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## Algebra basics

### Course: Algebra basics > Unit 1

Lesson 8: Operations with decimals- Adding decimals: 9.087+15.31
- Adding decimals: 0.822+5.65
- Adding decimals: thousandths
- Subtracting decimals: 9.57-8.09
- Subtracting decimals: 39.1 - 0.794
- Subtracting decimals: thousandths
- Multiplying decimals example
- Multiplying challenging decimals
- Decimal multiplication place value
- Dividing decimals with hundredths
- Dividing by a multi-digit decimal
- Dividing decimals: hundredths

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# Multiplying decimals example

To multiply decimals, we multiply them just like whole numbers. We count the number of digits behind the decimal in both numbers we're multiplying, and make sure our answer has the same number of digits after the decimal. - We can check our answer by thinking about what it means to multiply by 0.5 (or one half). Created by Sal Khan and Monterey Institute for Technology and Education.

## Want to join the conversation?

- Can you use Lattice multiplication while multiplying decimals?(260 votes)
- Yes. Draw your lattice, making sure to put the decimal in the correct place for each number. To figure out where the decimal belongs in your answer, put your fingers on each decimal in the numbers you multiplied together. Then, trace the decimals until your fingers meet at a corner in the lattice. Follow the diagonal from that spot to your answer. That is where your decimal belongs in the answer.(65 votes)

- how are some ways to multiply decimals(4 votes)
**Multiplying decimals is basically like multiplying non decimal numbers***Like so:*

`3.4`

`x`

`5.4`

`follow the same steps as:`

`34`

x`54`

=`1,836`

----------

00136

+ 170

-----------

`18.36`

*Always remember to line up your numbers correctly!*

*If you need more detail in this answer, or you want another method, feel free to let me know!*

*I hope this helps!*(30 votes)

- I think this is my life now -_-(13 votes)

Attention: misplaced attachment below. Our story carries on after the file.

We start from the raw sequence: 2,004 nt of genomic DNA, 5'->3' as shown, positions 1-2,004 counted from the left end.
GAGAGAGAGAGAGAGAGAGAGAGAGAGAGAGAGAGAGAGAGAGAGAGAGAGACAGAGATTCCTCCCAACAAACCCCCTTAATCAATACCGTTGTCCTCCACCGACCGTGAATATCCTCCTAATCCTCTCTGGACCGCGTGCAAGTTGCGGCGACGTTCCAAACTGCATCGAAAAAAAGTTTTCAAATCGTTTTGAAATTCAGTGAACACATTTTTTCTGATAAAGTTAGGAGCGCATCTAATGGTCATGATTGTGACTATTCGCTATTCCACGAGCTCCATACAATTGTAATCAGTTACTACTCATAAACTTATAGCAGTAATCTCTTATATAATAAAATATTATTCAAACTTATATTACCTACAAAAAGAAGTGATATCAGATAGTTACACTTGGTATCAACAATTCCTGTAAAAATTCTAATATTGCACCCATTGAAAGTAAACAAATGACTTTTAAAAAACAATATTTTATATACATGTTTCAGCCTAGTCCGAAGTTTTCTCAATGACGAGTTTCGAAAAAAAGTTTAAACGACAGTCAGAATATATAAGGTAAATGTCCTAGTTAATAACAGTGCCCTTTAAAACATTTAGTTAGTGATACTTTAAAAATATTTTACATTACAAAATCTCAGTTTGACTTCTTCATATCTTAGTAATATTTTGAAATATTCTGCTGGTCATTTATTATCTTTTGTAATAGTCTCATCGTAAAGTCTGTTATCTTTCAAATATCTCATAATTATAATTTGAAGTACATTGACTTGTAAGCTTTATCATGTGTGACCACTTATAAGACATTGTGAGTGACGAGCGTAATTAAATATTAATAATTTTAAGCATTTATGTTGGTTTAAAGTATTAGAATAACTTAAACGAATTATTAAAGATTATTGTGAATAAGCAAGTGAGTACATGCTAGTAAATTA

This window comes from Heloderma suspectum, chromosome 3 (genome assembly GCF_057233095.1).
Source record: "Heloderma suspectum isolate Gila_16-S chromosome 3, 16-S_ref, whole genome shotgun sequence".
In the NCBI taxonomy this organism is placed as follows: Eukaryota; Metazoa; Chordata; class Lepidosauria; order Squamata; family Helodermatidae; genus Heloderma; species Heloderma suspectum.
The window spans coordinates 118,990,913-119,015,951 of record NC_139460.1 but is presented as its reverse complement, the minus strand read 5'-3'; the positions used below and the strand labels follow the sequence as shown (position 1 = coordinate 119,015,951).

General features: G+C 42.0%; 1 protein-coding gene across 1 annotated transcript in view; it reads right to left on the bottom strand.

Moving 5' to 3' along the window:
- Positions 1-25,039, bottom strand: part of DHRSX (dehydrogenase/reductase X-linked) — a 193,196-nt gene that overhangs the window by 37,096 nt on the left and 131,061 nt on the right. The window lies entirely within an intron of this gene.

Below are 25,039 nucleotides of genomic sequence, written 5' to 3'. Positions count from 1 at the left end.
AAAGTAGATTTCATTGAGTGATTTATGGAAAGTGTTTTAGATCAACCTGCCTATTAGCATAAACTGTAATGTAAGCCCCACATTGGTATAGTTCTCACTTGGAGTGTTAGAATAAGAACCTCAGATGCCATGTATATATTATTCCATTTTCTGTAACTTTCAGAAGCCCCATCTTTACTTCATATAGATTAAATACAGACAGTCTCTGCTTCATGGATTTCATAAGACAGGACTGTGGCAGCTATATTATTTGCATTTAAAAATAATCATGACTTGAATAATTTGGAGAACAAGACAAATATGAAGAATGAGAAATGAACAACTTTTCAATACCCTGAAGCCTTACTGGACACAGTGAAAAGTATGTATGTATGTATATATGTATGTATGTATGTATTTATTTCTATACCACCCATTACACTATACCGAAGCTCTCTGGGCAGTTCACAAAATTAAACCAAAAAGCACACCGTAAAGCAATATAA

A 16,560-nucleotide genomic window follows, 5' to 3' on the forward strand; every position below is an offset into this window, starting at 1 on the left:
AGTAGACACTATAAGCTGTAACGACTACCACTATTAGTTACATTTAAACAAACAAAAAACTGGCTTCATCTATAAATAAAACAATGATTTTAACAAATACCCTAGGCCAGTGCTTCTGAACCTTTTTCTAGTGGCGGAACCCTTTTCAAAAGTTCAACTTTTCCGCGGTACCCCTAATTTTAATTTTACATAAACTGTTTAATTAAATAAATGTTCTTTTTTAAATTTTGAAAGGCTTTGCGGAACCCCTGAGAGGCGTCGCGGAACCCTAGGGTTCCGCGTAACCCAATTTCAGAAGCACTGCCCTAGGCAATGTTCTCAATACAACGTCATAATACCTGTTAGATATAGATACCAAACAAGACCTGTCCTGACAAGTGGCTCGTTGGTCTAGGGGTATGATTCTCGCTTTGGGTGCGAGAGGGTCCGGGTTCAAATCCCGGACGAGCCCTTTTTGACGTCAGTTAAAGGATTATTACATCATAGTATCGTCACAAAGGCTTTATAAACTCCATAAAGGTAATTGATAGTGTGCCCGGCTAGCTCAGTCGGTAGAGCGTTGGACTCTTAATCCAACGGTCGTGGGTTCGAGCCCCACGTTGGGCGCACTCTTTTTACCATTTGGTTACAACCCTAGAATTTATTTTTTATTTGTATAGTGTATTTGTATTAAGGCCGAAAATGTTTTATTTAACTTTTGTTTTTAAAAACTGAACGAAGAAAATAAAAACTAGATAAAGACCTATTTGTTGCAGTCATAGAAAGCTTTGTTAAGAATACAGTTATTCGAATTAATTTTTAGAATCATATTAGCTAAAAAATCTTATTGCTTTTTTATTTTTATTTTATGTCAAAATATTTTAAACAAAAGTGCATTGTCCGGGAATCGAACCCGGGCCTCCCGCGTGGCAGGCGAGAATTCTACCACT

- hi! are all decimals tenths?(7 votes)
- no. just like regular place value, you can have tenths, hundredths, thousands, and others like you do in actual place value.(17 votes)

- hi everyone this video was amazing to me. you guys should see if there is one on world history.(9 votes)
- At2:13why does zero have no value? Why is it allowed to be cut out?(6 votes)
- The zero is a placeholder. You can take it out if you want. Her is an example:
**placeholder --> 0.70 x 0.7**

They are both the same(0.7 and .7

hoped that helps!

Oh, and Yes, if there is nothing after a zero in the whole number (ex: 387.900), then, yes, it is allowed!(4 votes)

- can a world history teacher assign khan academy or just a core math teacher and an elective math teacher because I'm in middle school the sixth grade(5 votes)
- Can you switch the numbers around and multiply and get the same answer?(2 votes)
- This is called the commutative property of addition and multiplication. Only with addition or multiplication can you switch the numbers around. So 2x3=3x2. You CAN'T do this with division or subtraction. 6/3 = 2 whereas 3/6 = 1/2 or 0.5.(4 votes)

- sorry if this isn't about the topic, but what's lattice multiplication?

thanks,(3 votes)- it's a Hindu-style multiplication https://en.wikipedia.org/wiki/Lattice_multiplication(2 votes)

- They did it not correct because they didn't put the dot together. and I want to be big.(3 votes)

## Video transcript

We're asked to multiply 32.12,
or 32 and 12 hundredths, times 0.5, or just 5 tenths. Now when you multiply decimals,
you multiply them the exact same way you would
multiply whole numbers, and then you count the number of
spaces behind the decimal you have in your two numbers you're
multiplying, and you're going to have that many spaces
in your product. Let me show you what
I'm talking about. So let's just multiply
these two characters. So we have 32.12 times 0.5. And when you write them out, you
can just push both of them all the way to the right. You could almost ignore
the decimal. Right now, you should write the
decimal where they belong, but you can almost pretend that
this is 3,212 times 5, and then we'll worry about
the decimals in a second. So let's get started. So if we were just multiplying
5 times 3,212, we would say, well, 5 times 2 is 10. Regroup the 1. 5 times 1 is 5, plus 1 is 6. 5 times 2 is 10. Regroup the 1. And then finally, you have 5
times 3 is 15, plus 1 is 16. And then we don't have
any other places. If we were just doing this as
05, we wouldn't multiply 0 times this whole thing. We would just get 0 anyway. So just 5 times 3,212 gives
us this number. But now we want to care
about the decimals. We just have to count the total
number of spaces or places we have behind the
decimal point in the two numbers we're multiplying. So we have one, two, three
spaces, or three numbers, to the right of the decimals in
the two numbers that we're multiplying. So we need that many numbers to
the right of the decimal in our answer. So we go one, two, three, put
the decimal right over there. So 32.12 times 0.5 is 16.060. And this trailing zero right
here we can ignore, because it's really not adding any
information there. So we could just write
this as 16.06. The last thing you want to do
is just make sure that this makes sense. You have a number that's
almost 32, and we're multiplying it by 0.5. Remember, 0.5 is the same thing
as 5 over 10, which is the same thing as 1/2. So we're really multiplying
32.12 times 1/2. We're trying to figure out what
one half of 32.12 is. And half of 32 is 16, and half
of 0.12 0.06, so this makes complete sense.